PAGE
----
One of the four captains, PratapTamun, is new to his office, his predecessor having died less than a year before. As a result, he has not developed the deep-rooted network of connections enjoyed by the other three, and is uncertain of his power-base. Another, Jules Ogun, is widely regarded as corrupt and most likely a human supremist -- quite possibly the one principally responsible for antagonizing the mysterious hostile aliens who destroyed the station they established around a distant star. There are serious fears that he may well be hostile to the atevi as well, and will work to sabotage any cooperative arrangement with them.

In addition there are the continual petty cultural frictions, magnified by the simple fact that the people of the ship, unlike the people of Mospheria, have not had to deal as equals with another culture in generations. They balk at the requirements of the atevi for their own diet, and Bren has to explain to them with painful patience the concept of kabiu, the tradition that one does not eat food out of its proper season, nor seek to commercialize the taking of the lives of animals, and that it is essential that the atevi be confident that all their food meets that stringent code of propriety.

But Bren holds out the possibility of using his expertise in interspecies relations to establish communications with the hostile race who attacked the station, to prevent future hostilities, even if only by establishing a system of separation so that two incompatible cultures do not constantly rub against one another. Although Ogun is hostile to the idea, the other captains see the possibility of reducing or preventing future losses, and want to look into the possibility of a return trip to the station.

And then a crisis erupts planetside and he must return to the earth of the atevi to sort things out. This time there is trouble on the island, as human bigots of the lunatic fringe have taken drastic action, and his entire family may be in danger of being taken hostage and used as levers. Bren's only hope is to get them to safety, but he cannot go to them and must rely upon indirect communications that may be intercepted by unfriendly ears -- or worse, given a dangerous interpretation by those who should be his friends.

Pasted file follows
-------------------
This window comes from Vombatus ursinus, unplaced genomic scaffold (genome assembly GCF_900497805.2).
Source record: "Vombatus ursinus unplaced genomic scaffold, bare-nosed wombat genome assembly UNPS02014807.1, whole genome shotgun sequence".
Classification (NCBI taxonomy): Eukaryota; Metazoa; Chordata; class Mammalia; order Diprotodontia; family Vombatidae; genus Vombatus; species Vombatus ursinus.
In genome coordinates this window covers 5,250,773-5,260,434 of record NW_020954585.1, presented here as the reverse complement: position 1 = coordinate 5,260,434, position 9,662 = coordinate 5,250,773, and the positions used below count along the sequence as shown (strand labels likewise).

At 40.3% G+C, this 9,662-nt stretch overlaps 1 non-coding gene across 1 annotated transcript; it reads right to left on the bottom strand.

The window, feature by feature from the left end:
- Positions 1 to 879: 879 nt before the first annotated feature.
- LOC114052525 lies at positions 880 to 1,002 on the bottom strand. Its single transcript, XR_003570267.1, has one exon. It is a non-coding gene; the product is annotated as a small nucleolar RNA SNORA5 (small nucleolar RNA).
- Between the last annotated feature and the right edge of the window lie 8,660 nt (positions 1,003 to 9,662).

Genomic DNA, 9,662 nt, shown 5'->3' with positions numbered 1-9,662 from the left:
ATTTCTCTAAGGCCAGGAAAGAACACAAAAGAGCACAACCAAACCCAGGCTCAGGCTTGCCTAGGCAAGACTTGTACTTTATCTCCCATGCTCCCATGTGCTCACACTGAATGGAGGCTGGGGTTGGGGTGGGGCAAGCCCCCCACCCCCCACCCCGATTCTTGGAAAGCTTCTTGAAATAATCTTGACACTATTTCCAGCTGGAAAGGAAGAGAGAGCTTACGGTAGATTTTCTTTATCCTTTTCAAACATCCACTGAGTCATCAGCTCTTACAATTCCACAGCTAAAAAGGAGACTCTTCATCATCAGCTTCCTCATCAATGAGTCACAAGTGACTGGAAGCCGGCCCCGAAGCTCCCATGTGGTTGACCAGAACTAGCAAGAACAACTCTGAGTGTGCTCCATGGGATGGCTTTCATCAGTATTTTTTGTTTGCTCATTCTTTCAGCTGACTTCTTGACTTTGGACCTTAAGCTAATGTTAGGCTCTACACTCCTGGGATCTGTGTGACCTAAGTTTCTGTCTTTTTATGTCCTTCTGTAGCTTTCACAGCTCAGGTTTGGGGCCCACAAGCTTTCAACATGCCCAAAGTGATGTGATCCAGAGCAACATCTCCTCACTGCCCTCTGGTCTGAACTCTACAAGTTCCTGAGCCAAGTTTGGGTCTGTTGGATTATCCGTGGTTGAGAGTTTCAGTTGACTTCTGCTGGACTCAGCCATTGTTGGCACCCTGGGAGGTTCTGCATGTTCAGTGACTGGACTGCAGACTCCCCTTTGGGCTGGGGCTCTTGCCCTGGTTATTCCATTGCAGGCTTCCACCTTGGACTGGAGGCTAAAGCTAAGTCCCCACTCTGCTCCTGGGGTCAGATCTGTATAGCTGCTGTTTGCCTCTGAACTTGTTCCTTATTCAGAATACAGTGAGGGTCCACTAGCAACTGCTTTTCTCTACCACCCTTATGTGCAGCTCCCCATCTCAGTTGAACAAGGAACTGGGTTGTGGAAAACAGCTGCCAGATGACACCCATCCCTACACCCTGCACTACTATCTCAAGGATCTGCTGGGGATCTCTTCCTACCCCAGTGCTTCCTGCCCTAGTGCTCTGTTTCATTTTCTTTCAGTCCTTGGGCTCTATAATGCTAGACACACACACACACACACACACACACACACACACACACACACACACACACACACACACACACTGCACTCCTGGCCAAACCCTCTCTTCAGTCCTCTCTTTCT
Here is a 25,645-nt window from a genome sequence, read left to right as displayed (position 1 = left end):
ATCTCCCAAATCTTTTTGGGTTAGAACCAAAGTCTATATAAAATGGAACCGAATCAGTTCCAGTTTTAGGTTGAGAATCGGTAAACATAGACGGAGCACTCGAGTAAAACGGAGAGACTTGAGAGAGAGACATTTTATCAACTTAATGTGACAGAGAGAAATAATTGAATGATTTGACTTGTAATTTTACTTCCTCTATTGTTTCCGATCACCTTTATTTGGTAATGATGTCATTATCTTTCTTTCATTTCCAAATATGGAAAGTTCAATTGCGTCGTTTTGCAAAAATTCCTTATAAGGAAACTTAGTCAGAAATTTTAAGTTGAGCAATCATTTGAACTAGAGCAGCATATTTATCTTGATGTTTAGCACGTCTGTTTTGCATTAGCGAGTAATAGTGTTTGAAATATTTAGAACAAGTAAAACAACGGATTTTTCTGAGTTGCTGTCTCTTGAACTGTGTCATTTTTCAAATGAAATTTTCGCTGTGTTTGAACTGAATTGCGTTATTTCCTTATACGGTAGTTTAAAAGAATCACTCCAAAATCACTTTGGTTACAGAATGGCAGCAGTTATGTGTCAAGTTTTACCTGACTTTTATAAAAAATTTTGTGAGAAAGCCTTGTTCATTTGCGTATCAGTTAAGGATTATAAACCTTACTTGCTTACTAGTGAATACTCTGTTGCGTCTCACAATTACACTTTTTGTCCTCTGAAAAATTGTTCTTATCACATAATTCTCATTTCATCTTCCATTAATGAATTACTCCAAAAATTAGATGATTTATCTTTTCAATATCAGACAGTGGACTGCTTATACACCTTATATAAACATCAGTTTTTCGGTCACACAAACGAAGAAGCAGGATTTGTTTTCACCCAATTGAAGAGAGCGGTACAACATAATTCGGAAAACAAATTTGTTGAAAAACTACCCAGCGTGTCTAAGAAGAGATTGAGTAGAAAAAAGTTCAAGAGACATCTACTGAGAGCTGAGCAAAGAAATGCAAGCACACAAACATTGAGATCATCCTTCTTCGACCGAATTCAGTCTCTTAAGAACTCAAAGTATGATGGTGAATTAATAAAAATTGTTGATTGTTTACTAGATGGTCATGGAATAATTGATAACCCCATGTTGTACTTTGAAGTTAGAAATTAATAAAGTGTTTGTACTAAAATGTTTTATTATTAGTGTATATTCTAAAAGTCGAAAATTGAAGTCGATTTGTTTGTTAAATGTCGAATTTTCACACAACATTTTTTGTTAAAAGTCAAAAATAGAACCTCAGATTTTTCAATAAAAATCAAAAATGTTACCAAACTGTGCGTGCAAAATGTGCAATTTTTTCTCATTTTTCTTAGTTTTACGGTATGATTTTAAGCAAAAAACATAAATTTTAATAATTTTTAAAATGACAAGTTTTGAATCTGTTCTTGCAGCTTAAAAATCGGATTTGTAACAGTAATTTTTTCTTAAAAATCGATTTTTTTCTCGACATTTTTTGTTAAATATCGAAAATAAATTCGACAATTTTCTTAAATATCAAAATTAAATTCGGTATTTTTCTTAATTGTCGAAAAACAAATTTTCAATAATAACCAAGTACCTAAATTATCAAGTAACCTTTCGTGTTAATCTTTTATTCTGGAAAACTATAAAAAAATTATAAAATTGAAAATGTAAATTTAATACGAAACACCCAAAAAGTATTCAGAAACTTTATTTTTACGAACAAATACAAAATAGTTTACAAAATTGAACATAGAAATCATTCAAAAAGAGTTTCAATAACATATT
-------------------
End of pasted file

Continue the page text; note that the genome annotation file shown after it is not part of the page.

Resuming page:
Cherryh continues to deliver her fascinating exploration of a truly alien society, from the viewpoint of a human observer who can only struggle with fragmentary and often seemingly contradictory information. Often everything Bren knows only serves to underline just how little he knows, as when he muses upon the possible origins of the astounding facility with numbers that the atevi possess. He speculates that it may have something to do with the regulating of the mating urge, since children use a form of the language that does not involve the intricate system of plurals for different kinds of sets and groupings. However, he considers that humans know almost nothing about atevi child development, or about the evolution of the most common atevi language, and that any speculation can only be so much groping in the dark.

The details of how the atevi cope with the artificial environment of the space station are fascinating, including the use of various small accessories to create harmonious patterns of felicitous number-sets that are so critical to the atevi way of thinking. It almost reminds me of the Chinese art of feng shui, which is intended to create balance and harmony in a space -- except that the atevi system isn't based upon energy flows and their management, but upon creating stable patterns of numbers that are so critical to their ability to be comfortable in a space. To an atevi, seeing two of a thing is like hearing fingers scraped along a chalkboard is to a human (one wonders how they manage to look at another persons face, since they have two eyes, and it appears that they have forward-facing eyes for binocular vision rather than having their eyes set on the sides of their heads as prey animals do, such that only one eye would be visible at any time).

This novel may seem slow to people who liked the original for its chases and the ever-present danger of assassination. This novel is more of an intricate dance of interpersonal relationships, with Bren trying to keep multiple rival factions from destroying one another, whether from active malice or from misapprehensions about alien culture. But sometimes threading through the subtleties of what is left unsaid can be as fascinating in its own way as a frantic pursuit across hostile territory.

Review posted March 8, 2009